THE BUTTERFLY WARD by Margaret Gibson

THE BUTTERFLY WARD

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KIRKUS REVIEW

Six stories by a Canadian writer whose fictional perimeters here are patrolled by the frustrations of the insane. Two stories take place directly in hospital wards, where the aberrant behavior is starkest but also most muted by familiarity: The Snake Pit and its successors have made madhouse stories sadly predictable. But more interesting effects are achieved when Gibson puts her frangible characters out in the world, where misunderstanding is rife. A twelve-year-old girl's lovesickness for her older sister's boyfriend becomes obsession and then becomes pathology--and it carries on for 15 years, finally dashing any hopes she may have had for a remotely normal life. A literary and self-conscious husband tries, with initial success, to shepherd his very disturbed wife through a first pregnancy--only to finally snatch the baby, safely born, away and leave the wife to her richly-desired death. Because Gibson only works with gruesome, self-reflecting situations here, just how supple a writer she is can't easily be judged; but, though loaded by pathos, these stories invite comparison with Edna O'Brien's: the same fragility made iron. A promising glimpse of a new talent.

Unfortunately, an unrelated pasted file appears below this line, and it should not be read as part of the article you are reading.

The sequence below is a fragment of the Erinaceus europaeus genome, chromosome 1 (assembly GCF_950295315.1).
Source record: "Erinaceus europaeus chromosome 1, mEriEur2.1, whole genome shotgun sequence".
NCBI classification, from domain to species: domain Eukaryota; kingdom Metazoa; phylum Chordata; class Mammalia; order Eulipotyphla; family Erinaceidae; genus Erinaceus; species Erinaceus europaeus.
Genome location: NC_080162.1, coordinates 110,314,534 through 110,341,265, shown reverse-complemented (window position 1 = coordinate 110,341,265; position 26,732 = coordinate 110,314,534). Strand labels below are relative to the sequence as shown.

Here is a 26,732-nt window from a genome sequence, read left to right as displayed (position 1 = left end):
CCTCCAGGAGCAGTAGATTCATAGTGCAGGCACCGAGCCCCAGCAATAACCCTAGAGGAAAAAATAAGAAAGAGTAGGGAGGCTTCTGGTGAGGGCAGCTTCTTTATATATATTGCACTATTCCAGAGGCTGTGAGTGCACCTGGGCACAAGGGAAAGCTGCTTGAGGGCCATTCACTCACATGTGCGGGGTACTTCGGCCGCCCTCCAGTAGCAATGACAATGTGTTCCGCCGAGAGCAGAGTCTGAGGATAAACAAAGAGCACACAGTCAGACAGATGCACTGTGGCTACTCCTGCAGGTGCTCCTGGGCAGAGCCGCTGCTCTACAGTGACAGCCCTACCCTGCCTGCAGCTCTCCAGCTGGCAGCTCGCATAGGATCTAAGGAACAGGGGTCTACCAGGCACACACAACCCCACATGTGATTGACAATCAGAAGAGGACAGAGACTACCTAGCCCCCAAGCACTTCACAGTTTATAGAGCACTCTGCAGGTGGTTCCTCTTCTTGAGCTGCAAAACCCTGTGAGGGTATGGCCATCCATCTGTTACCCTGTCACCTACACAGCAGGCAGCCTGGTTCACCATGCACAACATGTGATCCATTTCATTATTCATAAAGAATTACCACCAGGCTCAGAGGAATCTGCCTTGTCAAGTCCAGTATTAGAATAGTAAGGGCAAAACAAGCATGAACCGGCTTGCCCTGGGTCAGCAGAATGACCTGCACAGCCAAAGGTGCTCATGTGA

Pub Date: March 3rd, 1980
Publisher: Vanguard